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lilmizzcherry7 said...
Apr. 11, 2009 at 1:47 am:
great story.kinda rminds me of my mom nd her family except the adopting part.excellent though.
 
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meredith P. said...
Apr. 10, 2009 at 1:43 am:
i am so glad that u and ur bro were reunited.keep writing.
 
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twilightfan said...
Jan. 28, 2009 at 12:20 am:
I am so sorry about your life that is so sad and horrible what happened to you and sorry about your mom you are very brave and strong for going through all of that. I am so happy that you have a family that treats you right. I hope peace and happiness is with you for the rest of your life!
 
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Lois said...
Jan. 7, 2009 at 12:35 pm:
What a wonderful story with a awesome ending! WOW! I am so happy you can now write about you experience coming to America! May you life be filled with great health and happiness! You have excellent writing skills! BRAVO!!!
 
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tweedle de said...
Dec. 10, 2008 at 2:56 pm:
wow i cried this was so sad and heartfelt. i'm so sorry for what you went through, that must have been awful. and i'm so happy that you got this chance and are now happy. thank you so much for reliving this enough to write it, it was beautiful.
 
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inspiredbynature said...
Dec. 11, 2008 at 2:01 am:
i rearly read nonfiction in Teenink, but something about the title drew me in and when i read your story i cried. I respect your bravery for letting complete strangers read about your personal secrets. It was a very well written story and i am so glad you are in a better place now.
 
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babiigirl1 said...
Dec. 1, 2008 at 4:41 pm:
wow.... This story was amazing and sad..... It was a great story and im sorry to hear bout yuur mom..... That's horrible!!! This is one of the best stories I have read yet.... Im glad ur in a good place now and that ur able to live with ur bro.... hope things r all good now = ) And i no bout family problems 2.... Im so sorry about this whole thing makes me wanna cry.... I dont know what i could do with out a mom and dad.... hope ur new family treats yuu good!!!!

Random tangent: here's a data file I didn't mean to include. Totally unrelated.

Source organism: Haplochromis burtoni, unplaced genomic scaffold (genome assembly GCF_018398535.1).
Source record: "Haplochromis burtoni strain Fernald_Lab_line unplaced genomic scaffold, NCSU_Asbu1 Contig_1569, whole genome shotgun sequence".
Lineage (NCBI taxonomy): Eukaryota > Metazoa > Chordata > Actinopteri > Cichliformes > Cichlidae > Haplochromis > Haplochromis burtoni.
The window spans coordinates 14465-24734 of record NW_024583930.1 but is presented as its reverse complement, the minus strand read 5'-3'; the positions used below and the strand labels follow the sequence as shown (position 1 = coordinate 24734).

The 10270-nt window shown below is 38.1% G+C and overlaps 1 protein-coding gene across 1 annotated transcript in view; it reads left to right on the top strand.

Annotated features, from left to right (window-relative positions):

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Somnieng said...
Nov. 3, 2008 at 11:34 pm:
Dear All, This is very very very beautiful article, it reminds me of my family and the death of father in about 20 years. I know the hearts of the poor, as I was one of them!!! It also reminds me of how many orphaned kids in Cambodia like you would have found this new life?? Since 2002, no more adoption from Cambodia.... wow... from very bad to very worse!!! I don't know what to say and who to blame, Cambodian government or American government. Anyway, thank you for sharing your very inspirati... (more »)
 
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khmerization said...
Nov. 3, 2008 at 10:28 pm:
I am a strong man. I don't cry easily but my tears rolled down my cheek as I read this story. The story is sad, but most importantly I cried because it is a story that is related to my own life experience. I got wonderful parents. They look after us children very well. But the sad part that I can relate to myself is because I went through tragic life, misery and separation because of Pol Pot and long years of wars. And her story here have brought back old and painful memories of those separation... (more »)
 
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Sarah Richards said...
Aug. 31, 2008 at 3:42 pm:
What an amazing article. Thank you very much for sharing your life with me and other readers. I encourage you to continue writing and to write a follow-up article to this one - perhaps about your first day at school, experiencing American culture, making friends, etc.
 
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rtroywhitney said...
Aug. 28, 2008 at 2:09 am:
This was beautifully written, heartfelt, honest and sincere. I was extremely touched by this article.